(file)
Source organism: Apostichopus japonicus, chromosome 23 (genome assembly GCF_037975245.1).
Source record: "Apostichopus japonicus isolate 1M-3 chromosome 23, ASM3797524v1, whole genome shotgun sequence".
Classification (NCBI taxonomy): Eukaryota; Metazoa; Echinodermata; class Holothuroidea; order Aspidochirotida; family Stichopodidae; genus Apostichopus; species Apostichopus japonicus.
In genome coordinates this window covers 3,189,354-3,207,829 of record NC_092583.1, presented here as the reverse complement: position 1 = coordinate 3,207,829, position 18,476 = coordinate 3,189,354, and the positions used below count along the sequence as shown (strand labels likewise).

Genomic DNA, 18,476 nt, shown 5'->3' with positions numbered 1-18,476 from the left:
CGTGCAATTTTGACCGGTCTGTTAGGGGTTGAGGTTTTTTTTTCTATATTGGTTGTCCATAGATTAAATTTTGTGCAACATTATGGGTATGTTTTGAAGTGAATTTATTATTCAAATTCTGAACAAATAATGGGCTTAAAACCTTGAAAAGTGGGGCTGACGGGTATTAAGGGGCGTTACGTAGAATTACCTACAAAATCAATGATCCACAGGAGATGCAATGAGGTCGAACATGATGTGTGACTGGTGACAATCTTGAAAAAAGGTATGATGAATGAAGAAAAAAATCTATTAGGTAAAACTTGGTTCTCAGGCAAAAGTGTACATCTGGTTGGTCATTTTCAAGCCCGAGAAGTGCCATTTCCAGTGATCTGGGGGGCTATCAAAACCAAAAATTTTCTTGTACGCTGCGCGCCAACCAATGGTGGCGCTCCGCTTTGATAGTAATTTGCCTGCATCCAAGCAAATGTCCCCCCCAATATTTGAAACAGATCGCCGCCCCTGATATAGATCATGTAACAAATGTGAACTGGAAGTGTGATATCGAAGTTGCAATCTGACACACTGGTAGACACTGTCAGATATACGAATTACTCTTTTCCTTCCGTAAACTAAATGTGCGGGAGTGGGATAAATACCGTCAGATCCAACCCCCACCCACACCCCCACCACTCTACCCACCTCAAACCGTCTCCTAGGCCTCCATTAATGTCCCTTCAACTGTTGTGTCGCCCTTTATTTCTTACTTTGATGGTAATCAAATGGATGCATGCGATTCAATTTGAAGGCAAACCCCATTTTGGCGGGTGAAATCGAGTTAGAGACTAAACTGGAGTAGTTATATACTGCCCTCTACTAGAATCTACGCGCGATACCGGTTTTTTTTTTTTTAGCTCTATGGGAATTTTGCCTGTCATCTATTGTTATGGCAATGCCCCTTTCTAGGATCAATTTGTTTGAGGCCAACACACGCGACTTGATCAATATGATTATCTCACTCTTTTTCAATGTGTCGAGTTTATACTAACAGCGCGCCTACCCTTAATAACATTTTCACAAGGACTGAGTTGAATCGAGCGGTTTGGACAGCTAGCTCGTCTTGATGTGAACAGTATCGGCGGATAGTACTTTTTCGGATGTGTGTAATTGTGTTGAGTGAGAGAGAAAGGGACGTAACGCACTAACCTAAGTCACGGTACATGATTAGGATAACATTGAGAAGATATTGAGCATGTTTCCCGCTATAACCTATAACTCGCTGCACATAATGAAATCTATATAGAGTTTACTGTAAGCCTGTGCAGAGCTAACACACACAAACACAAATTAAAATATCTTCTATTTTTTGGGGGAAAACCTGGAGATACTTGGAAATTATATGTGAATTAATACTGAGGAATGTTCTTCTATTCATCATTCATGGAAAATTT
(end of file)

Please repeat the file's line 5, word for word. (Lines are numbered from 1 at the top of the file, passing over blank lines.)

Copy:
Genomic DNA, 18,476 nt, shown 5'->3' with positions numbered 1-18,476 from the left: